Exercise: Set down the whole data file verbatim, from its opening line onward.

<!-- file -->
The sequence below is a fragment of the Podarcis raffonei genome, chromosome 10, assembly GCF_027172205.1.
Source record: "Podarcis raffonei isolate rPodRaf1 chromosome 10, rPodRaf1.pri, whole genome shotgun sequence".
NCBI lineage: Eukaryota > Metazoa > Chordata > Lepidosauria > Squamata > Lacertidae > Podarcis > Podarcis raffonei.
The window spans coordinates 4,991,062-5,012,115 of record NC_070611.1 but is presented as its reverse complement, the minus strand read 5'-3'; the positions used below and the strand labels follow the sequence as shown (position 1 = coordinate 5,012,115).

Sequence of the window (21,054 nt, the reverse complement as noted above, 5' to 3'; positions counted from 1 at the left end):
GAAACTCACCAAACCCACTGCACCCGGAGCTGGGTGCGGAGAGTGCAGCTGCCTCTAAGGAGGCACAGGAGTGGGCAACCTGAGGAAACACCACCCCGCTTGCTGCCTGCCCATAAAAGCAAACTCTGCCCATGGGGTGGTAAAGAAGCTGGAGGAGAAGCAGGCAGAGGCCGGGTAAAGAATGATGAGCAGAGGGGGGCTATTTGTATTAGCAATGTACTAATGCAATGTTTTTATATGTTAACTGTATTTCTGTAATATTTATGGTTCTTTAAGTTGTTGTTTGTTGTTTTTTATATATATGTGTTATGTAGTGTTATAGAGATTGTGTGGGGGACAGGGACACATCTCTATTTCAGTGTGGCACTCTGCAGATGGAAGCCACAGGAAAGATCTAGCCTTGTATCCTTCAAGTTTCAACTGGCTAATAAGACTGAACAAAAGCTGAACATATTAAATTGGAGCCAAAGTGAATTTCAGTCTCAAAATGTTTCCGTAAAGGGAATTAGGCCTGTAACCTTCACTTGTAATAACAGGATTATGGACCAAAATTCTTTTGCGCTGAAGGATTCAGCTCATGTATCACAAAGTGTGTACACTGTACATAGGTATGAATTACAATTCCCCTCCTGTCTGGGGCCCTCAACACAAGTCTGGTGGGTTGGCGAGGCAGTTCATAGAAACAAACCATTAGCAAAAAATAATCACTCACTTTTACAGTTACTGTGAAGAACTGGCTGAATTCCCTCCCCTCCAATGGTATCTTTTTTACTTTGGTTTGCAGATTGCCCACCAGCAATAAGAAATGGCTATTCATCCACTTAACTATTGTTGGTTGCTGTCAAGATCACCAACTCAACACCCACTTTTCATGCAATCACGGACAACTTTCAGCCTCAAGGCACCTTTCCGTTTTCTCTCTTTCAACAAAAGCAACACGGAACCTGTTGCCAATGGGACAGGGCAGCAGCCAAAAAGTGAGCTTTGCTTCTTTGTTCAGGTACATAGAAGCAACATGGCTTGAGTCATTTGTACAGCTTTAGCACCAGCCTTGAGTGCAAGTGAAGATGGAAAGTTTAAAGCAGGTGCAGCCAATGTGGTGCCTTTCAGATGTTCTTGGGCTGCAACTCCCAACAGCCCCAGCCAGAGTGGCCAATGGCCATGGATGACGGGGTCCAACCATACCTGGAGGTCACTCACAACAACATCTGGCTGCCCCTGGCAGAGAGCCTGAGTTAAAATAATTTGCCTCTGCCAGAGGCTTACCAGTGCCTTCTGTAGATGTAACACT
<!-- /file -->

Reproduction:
The sequence below is a fragment of the Podarcis raffonei genome, chromosome 10, assembly GCF_027172205.1.
Source record: "Podarcis raffonei isolate rPodRaf1 chromosome 10, rPodRaf1.pri, whole genome shotgun sequence".
NCBI lineage: Eukaryota > Metazoa > Chordata > Lepidosauria > Squamata > Lacertidae > Podarcis > Podarcis raffonei.
The window spans coordinates 4,991,062-5,012,115 of record NC_070611.1 but is presented as its reverse complement, the minus strand read 5'-3'; the positions used below and the strand labels follow the sequence as shown (position 1 = coordinate 5,012,115).

Sequence of the window (21,054 nt, the reverse complement as noted above, 5' to 3'; positions counted from 1 at the left end):
GAAACTCACCAAACCCACTGCACCCGGAGCTGGGTGCGGAGAGTGCAGCTGCCTCTAAGGAGGCACAGGAGTGGGCAACCTGAGGAAACACCACCCCGCTTGCTGCCTGCCCATAAAAGCAAACTCTGCCCATGGGGTGGTAAAGAAGCTGGAGGAGAAGCAGGCAGAGGCCGGGTAAAGAATGATGAGCAGAGGGGGGCTATTTGTATTAGCAATGTACTAATGCAATGTTTTTATATGTTAACTGTATTTCTGTAATATTTATGGTTCTTTAAGTTGTTGTTTGTTGTTTTTTATATATATGTGTTATGTAGTGTTATAGAGATTGTGTGGGGGACAGGGACACATCTCTATTTCAGTGTGGCACTCTGCAGATGGAAGCCACAGGAAAGATCTAGCCTTGTATCCTTCAAGTTTCAACTGGCTAATAAGACTGAACAAAAGCTGAACATATTAAATTGGAGCCAAAGTGAATTTCAGTCTCAAAATGTTTCCGTAAAGGGAATTAGGCCTGTAACCTTCACTTGTAATAACAGGATTATGGACCAAAATTCTTTTGCGCTGAAGGATTCAGCTCATGTATCACAAAGTGTGTACACTGTACATAGGTATGAATTACAATTCCCCTCCTGTCTGGGGCCCTCAACACAAGTCTGGTGGGTTGGCGAGGCAGTTCATAGAAACAAACCATTAGCAAAAAATAATCACTCACTTTTACAGTTACTGTGAAGAACTGGCTGAATTCCCTCCCCTCCAATGGTATCTTTTTTACTTTGGTTTGCAGATTGCCCACCAGCAATAAGAAATGGCTATTCATCCACTTAACTATTGTTGGTTGCTGTCAAGATCACCAACTCAACACCCACTTTTCATGCAATCACGGACAACTTTCAGCCTCAAGGCACCTTTCCGTTTTCTCTCTTTCAACAAAAGCAACACGGAACCTGTTGCCAATGGGACAGGGCAGCAGCCAAAAAGTGAGCTTTGCTTCTTTGTTCAGGTACATAGAAGCAACATGGCTTGAGTCATTTGTACAGCTTTAGCACCAGCCTTGAGTGCAAGTGAAGATGGAAAGTTTAAAGCAGGTGCAGCCAATGTGGTGCCTTTCAGATGTTCTTGGGCTGCAACTCCCAACAGCCCCAGCCAGAGTGGCCAATGGCCATGGATGACGGGGTCCAACCATACCTGGAGGTCACTCACAACAACATCTGGCTGCCCCTGGCAGAGAGCCTGAGTTAAAATAATTTGCCTCTGCCAGAGGCTTACCAGTGCCTTCTGTAGATGTAACACT